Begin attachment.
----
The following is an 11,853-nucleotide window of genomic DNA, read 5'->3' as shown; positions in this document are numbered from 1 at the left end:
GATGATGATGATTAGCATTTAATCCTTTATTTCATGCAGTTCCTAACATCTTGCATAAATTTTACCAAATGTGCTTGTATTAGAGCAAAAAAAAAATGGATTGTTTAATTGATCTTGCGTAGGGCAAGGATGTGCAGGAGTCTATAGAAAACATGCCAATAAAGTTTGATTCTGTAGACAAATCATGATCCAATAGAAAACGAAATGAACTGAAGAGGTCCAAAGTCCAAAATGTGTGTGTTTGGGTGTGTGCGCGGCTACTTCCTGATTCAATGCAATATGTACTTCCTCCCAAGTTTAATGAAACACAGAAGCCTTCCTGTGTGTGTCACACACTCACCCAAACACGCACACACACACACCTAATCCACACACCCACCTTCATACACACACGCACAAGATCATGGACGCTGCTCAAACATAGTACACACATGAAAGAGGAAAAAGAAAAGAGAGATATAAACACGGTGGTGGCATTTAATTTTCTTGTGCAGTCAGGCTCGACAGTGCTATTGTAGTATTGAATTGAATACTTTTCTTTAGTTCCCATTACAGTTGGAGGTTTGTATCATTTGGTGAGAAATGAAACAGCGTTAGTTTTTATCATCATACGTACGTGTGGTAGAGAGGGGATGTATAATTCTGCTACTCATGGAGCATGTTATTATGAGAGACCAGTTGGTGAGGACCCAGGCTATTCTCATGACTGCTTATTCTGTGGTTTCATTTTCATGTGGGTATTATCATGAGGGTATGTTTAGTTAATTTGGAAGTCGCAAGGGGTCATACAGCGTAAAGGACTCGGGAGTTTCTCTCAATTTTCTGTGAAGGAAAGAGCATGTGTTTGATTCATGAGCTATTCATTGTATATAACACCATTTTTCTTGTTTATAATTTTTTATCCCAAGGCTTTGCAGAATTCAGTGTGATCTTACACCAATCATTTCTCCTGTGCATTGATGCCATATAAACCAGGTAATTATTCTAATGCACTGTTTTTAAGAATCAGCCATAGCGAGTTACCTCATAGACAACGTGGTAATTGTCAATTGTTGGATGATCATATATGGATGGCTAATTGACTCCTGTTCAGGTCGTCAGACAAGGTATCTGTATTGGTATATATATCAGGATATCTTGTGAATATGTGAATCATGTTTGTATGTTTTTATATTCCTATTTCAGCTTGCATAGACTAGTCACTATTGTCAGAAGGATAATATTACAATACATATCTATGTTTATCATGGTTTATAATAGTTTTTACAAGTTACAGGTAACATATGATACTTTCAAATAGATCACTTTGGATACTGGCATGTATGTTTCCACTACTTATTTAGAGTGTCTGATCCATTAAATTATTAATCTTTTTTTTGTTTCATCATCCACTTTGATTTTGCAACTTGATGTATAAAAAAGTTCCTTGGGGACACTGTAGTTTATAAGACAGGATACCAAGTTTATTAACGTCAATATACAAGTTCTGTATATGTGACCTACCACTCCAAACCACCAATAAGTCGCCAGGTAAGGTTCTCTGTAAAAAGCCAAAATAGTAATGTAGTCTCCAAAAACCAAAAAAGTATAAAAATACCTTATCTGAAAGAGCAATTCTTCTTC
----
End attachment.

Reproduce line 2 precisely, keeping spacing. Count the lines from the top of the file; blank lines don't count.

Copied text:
GATGATGATGATTAGCATTTAATCCTTTATTTCATGCAGTTCCTAACATCTTGCATAAATTTTACCAAATGTGCTTGTATTAGAGCAAAAAAAAAATGGATTGTTTAATTGATCTTGCGTAGGGCAAGGATGTGCAGGAGTCTATAGAAAACATGCCAATAAAGTTTGATTCTGTAGACAAATCATGATCCAATAGAAAACGAAATGAACTGAAGAGGTCCAAAGTCCAAAATGTGTGTGTTTGGGTGTGTGCGCGGCTACTTCCTGATTCAATGCAATATGTACTTCCTCCCAAGTTTAATGAAACACAGAAGCCTTCCTGTGTGTGTCACACACTCACCCAAACACGCACACACACACACCTAATCCACACACCCACCTTCATACACACACGCACAAGATCATGGACGCTGCTCAAACATAGTACACACATGAAAGAGGAAAAAGAAAAGAGAGATATAAACACGGTGGTGGCATTTAATTTTCTTGTGCAGTCAGGCTCGACAGTGCTATTGTAGTATTGAATTGAATACTTTTCTTTAGTTCCCATTACAGTTGGAGGTTTGTATCATTTGGTGAGAAATGAAACAGCGTTAGTTTTTATCATCATACGTACGTGTGGTAGAGAGGGGATGTATAATTCTGCTACTCATGGAGCATGTTATTATGAGAGACCAGTTGGTGAGGACCCAGGCTATTCTCATGACTGCTTATTCTGTGGTTTCATTTTCATGTGGGTATTATCATGAGGGTATGTTTAGTTAATTTGGAAGTCGCAAGGGGTCATACAGCGTAAAGGACTCGGGAGTTTCTCTCAATTTTCTGTGAAGGAAAGAGCATGTGTTTGATTCATGAGCTATTCATTGTATATAACACCATTTTTCTTGTTTATAATTTTTTATCCCAAGGCTTTGCAGAATTCAGTGTGATCTTACACCAATCATTTCTCCTGTGCATTGATGCCATATAAACCAGGTAATTATTCTAATGCACTGTTTTTAAGAATCAGCCATAGCGAGTTACCTCATAGACAACGTGGTAATTGTCAATTGTTGGATGATCATATATGGATGGCTAATTGACTCCTGTTCAGGTCGTCAGACAAGGTATCTGTATTGGTATATATATCAGGATATCTTGTGAATATGTGAATCATGTTTGTATGTTTTTATATTCCTATTTCAGCTTGCATAGACTAGTCACTATTGTCAGAAGGATAATATTACAATACATATCTATGTTTATCATGGTTTATAATAGTTTTTACAAGTTACAGGTAACATATGATACTTTCAAATAGATCACTTTGGATACTGGCATGTATGTTTCCACTACTTATTTAGAGTGTCTGATCCATTAAATTATTAATCTTTTTTTTGTTTCATCATCCACTTTGATTTTGCAACTTGATGTATAAAAAAGTTCCTTGGGGACACTGTAGTTTATAAGACAGGATACCAAGTTTATTAACGTCAATATACAAGTTCTGTATATGTGACCTACCACTCCAAACCACCAATAAGTCGCCAGGTAAGGTTCTCTGTAAAAAGCCAAAATAGTAATGTAGTCTCCAAAAACCAAAAAAGTATAAAAATACCTTATCTGAAAGAGCAATTCTTCTTC